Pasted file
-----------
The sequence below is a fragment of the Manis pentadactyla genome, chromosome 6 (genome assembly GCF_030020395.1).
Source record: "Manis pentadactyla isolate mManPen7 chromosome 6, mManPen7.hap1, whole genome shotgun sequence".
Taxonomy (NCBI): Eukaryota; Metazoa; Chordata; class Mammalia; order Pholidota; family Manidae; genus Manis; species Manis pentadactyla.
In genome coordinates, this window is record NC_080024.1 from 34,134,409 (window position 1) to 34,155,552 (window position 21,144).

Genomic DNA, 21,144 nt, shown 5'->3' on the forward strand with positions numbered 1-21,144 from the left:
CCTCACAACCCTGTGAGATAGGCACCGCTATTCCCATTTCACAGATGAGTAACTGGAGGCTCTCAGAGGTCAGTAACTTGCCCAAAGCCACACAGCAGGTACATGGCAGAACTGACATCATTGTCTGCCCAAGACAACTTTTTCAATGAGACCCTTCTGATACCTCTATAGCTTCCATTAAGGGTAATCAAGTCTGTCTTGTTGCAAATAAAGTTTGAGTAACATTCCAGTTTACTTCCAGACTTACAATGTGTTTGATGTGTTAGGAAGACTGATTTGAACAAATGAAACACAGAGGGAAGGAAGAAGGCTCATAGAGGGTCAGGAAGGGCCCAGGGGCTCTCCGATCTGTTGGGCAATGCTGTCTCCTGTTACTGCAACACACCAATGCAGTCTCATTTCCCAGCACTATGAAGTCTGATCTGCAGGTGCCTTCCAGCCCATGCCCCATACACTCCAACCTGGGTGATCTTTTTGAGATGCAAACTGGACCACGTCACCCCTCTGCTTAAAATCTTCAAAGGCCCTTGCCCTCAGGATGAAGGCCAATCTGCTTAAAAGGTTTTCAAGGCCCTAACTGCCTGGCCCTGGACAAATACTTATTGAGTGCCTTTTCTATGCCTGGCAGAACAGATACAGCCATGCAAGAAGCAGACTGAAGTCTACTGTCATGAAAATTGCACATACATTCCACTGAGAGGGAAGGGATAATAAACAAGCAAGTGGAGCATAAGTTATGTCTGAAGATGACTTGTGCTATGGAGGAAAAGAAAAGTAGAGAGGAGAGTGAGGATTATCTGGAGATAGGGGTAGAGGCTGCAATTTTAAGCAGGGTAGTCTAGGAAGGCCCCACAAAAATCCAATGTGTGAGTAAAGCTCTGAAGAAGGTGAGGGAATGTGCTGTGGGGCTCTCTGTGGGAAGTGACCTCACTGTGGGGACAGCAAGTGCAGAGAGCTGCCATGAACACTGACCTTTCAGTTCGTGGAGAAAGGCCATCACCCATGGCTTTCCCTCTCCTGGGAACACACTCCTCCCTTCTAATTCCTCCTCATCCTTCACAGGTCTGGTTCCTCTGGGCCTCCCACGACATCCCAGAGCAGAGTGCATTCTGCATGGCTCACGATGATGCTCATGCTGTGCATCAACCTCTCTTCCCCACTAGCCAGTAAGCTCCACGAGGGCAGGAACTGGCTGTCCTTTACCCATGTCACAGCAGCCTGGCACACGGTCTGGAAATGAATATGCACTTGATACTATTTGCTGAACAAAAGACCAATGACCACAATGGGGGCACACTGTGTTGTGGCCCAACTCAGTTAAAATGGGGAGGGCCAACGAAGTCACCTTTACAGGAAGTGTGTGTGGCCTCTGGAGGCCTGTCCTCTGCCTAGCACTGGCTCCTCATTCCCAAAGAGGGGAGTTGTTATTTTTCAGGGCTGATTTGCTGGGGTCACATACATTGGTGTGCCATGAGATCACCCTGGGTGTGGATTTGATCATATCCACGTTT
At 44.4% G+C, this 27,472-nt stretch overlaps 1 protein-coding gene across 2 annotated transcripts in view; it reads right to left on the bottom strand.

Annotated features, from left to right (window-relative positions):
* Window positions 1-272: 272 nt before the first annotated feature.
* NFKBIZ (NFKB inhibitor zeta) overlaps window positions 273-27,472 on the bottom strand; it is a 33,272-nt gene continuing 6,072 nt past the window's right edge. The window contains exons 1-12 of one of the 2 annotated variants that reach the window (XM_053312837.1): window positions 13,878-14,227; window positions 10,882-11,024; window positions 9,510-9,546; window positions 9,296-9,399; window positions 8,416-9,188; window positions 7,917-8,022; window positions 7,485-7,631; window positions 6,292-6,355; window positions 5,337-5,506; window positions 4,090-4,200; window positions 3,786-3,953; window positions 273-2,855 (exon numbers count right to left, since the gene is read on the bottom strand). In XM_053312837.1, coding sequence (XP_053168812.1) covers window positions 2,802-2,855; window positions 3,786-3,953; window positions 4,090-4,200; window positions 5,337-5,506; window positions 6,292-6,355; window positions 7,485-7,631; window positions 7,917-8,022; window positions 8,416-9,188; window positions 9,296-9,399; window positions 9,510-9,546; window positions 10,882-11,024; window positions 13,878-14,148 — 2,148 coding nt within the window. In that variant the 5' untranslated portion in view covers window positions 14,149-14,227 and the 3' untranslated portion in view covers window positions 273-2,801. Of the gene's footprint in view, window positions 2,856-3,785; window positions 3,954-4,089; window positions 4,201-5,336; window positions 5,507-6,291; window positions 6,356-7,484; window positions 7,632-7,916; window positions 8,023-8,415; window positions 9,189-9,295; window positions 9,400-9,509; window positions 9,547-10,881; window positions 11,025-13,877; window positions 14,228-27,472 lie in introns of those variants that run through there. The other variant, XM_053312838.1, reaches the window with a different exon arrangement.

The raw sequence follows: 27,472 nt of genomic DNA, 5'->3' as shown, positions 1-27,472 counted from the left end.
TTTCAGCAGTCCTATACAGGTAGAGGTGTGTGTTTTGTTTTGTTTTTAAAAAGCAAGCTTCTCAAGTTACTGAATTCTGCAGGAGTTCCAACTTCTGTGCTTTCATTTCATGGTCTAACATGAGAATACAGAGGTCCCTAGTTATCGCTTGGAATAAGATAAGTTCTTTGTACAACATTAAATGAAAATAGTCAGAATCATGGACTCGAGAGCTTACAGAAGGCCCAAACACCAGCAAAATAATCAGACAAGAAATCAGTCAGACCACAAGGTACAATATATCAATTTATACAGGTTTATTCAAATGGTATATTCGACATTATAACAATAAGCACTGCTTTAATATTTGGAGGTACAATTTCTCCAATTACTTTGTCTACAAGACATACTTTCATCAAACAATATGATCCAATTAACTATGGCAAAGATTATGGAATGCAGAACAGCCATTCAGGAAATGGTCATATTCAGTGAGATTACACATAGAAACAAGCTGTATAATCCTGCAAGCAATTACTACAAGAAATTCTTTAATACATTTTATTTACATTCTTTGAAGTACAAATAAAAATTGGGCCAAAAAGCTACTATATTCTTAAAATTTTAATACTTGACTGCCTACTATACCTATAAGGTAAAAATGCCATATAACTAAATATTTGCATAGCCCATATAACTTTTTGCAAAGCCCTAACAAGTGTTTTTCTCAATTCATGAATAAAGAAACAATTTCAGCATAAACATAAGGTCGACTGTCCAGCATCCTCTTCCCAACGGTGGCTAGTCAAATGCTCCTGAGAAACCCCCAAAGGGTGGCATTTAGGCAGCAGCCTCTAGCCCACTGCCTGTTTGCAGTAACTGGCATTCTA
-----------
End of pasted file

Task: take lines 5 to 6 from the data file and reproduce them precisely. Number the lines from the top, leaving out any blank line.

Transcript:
Genomic DNA, 21,144 nt, shown 5'->3' on the forward strand with positions numbered 1-21,144 from the left:
CCTCACAACCCTGTGAGATAGGCACCGCTATTCCCATTTCACAGATGAGTAACTGGAGGCTCTCAGAGGTCAGTAACTTGCCCAAAGCCACACAGCAGGTACATGGCAGAACTGACATCATTGTCTGCCCAAGACAACTTTTTCAATGAGACCCTTCTGATACCTCTATAGCTTCCATTAAGGGTAATCAAGTCTGTCTTGTTGCAAATAAAGTTTGAGTAACATTCCAGTTTACTTCCAGACTTACAATGTGTTTGATGTGTTAGGAAGACTGATTTGAACAAATGAAACACAGAGGGAAGGAAGAAGGCTCATAGAGGGTCAGGAAGGGCCCAGGGGCTCTCCGATCTGTTGGGCAATGCTGTCTCCTGTTACTGCAACACACCAATGCAGTCTCATTTCCCAGCACTATGAAGTCTGATCTGCAGGTGCCTTCCAGCCCATGCCCCATACACTCCAACCTGGGTGATCTTTTTGAGATGCAAACTGGACCACGTCACCCCTCTGCTTAAAATCTTCAAAGGCCCTTGCCCTCAGGATGAAGGCCAATCTGCTTAAAAGGTTTTCAAGGCCCTAACTGCCTGGCCCTGGACAAATACTTATTGAGTGCCTTTTCTATGCCTGGCAGAACAGATACAGCCATGCAAGAAGCAGACTGAAGTCTACTGTCATGAAAATTGCACATACATTCCACTGAGAGGGAAGGGATAATAAACAAGCAAGTGGAGCATAAGTTATGTCTGAAGATGACTTGTGCTATGGAGGAAAAGAAAAGTAGAGAGGAGAGTGAGGATTATCTGGAGATAGGGGTAGAGGCTGCAATTTTAAGCAGGGTAGTCTAGGAAGGCCCCACAAAAATCCAATGTGTGAGTAAAGCTCTGAAGAAGGTGAGGGAATGTGCTGTGGGGCTCTCTGTGGGAAGTGACCTCACTGTGGGGACAGCAAGTGCAGAGAGCTGCCATGAACACTGACCTTTCAGTTCGTGGAGAAAGGCCATCACCCATGGCTTTCCCTCTCCTGGGAACACACTCCTCCCTTCTAATTCCTCCTCATCCTTCACAGGTCTGGTTCCTCTGGGCCTCCCACGACATCCCAGAGCAGAGTGCATTCTGCATGGCTCACGATGATGCTCATGCTGTGCATCAACCTCTCTTCCCCACTAGCCAGTAAGCTCCACGAGGGCAGGAACTGGCTGTCCTTTACCCATGTCACAGCAGCCTGGCACACGGTCTGGAAATGAATATGCACTTGATACTATTTGCTGAACAAAAGACCAATGACCACAATGGGGGCACACTGTGTTGTGGCCCAACTCAGTTAAAATGGGGAGGGCCAACGAAGTCACCTTTACAGGAAGTGTGTGTGGCCTCTGGAGGCCTGTCCTCTGCCTAGCACTGGCTCCTCATTCCCAAAGAGGGGAGTTGTTATTTTTCAGGGCTGATTTGCTGGGGTCACATACATTGGTGTGCCATGAGATCACCCTGGGTGTGGATTTGATCATATCCACGTTT